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Over recent years, there has been great interest in the relationship between physical activity and mental acuity. It is becoming ever clearer that there is a positive link.

For instance, being physically active has been shown to fend off age-related cognitive decline.

Exercise may also protect against Alzheimer's disease. And, at the opposite end of the age spectrum, physical activity appears to boost children's academic performance over time.

However, the effects of a single, short burst of activity on cognitive performance are not as well-established.

Defining minimum effort
A review, published earlier this year, concluded that bouts of exercise lasting around 1 hour have significant benefits on executive function, which includes parameters such as attentional control, cognitive inhibition, inhibitory control, working memory, and cognitive flexibility.

Another study found that a 20-minute, one-off bout of exercise can benefit mental performance. But what is the smallest amount of exercise that can impart a measurable benefit to the brain?

Recently, researchers from Western University in Ontario, Canada, set out to understand whether there is a minimum amount of activity that can give significant benefits to one's brain. The study group was led by Prof. Matthew Heath, supervisor in the Graduate Program in Neuroscience.

He explains the importance of the study, saying, "Some people can't commit to a long-term exercise regime because of time or physical capacity."

Gaining an understanding of the minimum requirements could be very useful for these people. For someone who has trouble moving, knowing that even a small amount of exercise will be beneficial could offer valuable motivation.

 
10-minute bursts and the brain
For the current study, participants either sat and read a magazine for 10 minutes or carried out a 10-minute burst of moderate to vigorous activity on an exercise bike.

Following the activities, the participants' brain power was rated. Using sophisticated eye-tracking equipment, they measured their reaction times to a cognitively challenging eye-movement task called the antisaccade task.

A new study finds that aerobic exercise slows down decreasing brain size in older age, helping to maintain cognitive function.

For this task, people are asked to fixate on a stationary target, often a small dot. A second dot is then presented to one side of the stationary target. The individual is asked to move their eyes in the opposite direction from the stimulus. So, if a stimulus appears to the left of the initial target, participants must look to the right.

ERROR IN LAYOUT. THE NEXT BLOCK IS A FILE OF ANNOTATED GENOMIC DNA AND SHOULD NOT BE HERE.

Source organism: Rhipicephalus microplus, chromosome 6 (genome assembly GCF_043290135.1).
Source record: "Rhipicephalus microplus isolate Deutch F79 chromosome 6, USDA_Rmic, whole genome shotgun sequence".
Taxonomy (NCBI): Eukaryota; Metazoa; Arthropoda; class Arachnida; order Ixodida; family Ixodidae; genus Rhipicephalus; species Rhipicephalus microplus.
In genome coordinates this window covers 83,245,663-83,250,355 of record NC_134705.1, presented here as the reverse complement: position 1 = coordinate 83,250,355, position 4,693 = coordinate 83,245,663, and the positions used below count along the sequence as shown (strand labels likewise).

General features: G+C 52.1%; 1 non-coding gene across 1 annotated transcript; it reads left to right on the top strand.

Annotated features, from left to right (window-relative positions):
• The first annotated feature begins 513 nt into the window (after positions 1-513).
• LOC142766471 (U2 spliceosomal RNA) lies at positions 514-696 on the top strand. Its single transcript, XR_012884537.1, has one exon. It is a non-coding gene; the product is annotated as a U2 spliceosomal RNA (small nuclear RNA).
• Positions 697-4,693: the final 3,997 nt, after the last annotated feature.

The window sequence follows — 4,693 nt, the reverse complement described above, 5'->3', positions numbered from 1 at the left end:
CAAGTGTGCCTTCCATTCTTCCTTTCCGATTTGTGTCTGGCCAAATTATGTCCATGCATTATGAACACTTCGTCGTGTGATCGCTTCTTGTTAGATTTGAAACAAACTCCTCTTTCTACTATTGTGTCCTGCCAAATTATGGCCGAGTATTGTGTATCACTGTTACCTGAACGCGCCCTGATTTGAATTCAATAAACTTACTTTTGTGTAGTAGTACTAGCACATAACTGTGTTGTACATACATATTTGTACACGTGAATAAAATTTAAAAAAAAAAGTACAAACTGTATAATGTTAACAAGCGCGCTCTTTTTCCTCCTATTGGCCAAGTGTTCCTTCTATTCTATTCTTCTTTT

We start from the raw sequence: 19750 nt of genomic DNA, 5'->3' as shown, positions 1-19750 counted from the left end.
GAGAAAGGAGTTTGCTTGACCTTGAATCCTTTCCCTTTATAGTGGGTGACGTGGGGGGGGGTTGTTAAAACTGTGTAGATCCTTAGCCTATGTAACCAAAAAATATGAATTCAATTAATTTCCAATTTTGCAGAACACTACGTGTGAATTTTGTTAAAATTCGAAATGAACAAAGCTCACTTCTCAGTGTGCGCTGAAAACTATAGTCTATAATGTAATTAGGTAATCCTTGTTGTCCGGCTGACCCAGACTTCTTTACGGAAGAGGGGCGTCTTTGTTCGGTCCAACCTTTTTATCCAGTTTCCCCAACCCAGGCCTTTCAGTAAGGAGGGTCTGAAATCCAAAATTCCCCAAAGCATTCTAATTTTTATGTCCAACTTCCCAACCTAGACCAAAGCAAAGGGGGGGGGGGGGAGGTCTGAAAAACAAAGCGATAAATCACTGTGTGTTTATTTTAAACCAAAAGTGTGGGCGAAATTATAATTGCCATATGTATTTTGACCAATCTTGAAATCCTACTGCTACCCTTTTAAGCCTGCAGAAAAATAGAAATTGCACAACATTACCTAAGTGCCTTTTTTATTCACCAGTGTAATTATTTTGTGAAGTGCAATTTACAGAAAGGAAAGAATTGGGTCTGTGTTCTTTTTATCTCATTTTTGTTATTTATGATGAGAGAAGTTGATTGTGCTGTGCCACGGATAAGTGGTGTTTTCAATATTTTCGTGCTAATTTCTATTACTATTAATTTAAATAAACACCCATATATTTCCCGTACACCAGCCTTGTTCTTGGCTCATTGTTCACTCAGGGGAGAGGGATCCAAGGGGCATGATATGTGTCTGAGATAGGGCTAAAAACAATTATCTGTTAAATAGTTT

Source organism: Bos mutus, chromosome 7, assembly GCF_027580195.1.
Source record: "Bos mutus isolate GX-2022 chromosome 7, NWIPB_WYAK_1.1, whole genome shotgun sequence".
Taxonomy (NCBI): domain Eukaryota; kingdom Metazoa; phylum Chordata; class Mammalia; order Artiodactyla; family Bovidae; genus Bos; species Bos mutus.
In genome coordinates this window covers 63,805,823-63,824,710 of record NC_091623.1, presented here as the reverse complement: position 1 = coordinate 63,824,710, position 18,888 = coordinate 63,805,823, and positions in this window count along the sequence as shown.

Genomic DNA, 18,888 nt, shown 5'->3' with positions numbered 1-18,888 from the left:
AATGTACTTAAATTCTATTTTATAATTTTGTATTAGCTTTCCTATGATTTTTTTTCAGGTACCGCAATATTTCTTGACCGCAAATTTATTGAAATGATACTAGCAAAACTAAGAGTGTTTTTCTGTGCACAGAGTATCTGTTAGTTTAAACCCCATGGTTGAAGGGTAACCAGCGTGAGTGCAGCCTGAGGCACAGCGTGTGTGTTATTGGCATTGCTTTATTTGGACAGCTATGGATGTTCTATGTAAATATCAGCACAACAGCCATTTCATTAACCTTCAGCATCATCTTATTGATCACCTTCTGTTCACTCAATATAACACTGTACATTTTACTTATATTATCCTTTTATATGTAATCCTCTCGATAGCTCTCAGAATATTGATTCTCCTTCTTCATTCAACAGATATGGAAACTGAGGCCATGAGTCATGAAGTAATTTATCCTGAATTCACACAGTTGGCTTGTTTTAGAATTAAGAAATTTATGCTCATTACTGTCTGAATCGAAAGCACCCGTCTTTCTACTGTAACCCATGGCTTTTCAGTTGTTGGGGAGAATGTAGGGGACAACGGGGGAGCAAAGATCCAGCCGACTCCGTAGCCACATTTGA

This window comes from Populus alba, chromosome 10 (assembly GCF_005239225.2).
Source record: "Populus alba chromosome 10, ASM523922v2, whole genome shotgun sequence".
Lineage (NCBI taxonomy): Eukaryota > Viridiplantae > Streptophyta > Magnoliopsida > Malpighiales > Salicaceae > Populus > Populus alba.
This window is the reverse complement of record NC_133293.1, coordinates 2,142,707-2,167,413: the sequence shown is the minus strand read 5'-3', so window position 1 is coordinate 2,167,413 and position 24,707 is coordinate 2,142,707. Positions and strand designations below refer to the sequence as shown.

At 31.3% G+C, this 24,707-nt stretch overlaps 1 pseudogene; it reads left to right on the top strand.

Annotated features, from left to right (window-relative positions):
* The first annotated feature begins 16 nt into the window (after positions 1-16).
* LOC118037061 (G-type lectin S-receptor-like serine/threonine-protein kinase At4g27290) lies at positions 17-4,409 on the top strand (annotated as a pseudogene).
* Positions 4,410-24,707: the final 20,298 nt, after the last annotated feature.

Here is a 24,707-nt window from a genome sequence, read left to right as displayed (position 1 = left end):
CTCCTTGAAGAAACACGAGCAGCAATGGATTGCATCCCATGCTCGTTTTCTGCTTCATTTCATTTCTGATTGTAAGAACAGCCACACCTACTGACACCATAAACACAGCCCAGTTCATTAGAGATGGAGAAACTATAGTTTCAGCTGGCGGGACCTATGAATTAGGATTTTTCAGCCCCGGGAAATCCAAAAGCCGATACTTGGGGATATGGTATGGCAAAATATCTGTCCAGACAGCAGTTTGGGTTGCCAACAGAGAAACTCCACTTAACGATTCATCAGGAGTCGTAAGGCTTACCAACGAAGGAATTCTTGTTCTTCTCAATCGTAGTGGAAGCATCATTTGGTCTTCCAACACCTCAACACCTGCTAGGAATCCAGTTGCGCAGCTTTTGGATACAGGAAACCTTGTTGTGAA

This task has been widely used to assess executive performance. The results of the new study were recently published in the journal Neuropsychologia.

"Those who had exercised showed immediate improvement. Their responses were more accurate and their reaction times were up to 50 milliseconds shorter than their pre-exercise values. That may seem minuscule, but it represented a 14 percent gain in cognitive performance in some instances."
 
What's happening in the brain?
The researchers believe that the burst of physical activity fires up the frontoparietal network, which is a part of the brain that has previously been implicated in exercise-based brain boosts.

For instance, a 2014 study revealed that an exercise program improved frontoparietal integrity in obese children. However, further studies will need to be done to accurately pinpoint the parts of the brain involved.

These findings could be important for a wide variety of people — for instance, anyone who has early stage dementia and is perhaps not able to move around for long periods of time.

As Prof. Heath says, "This shows that people can cycle or walk briskly for a short duration, even once, and find immediate benefits."

However, the findings are applicable for all of us. Prof. Heath gives further advice: "I always tell my students before they write a test or an exam or go into an interview — or do anything that is cognitively demanding — they should get some exercise first. Our study shows the brain's networks like it. They perform better."

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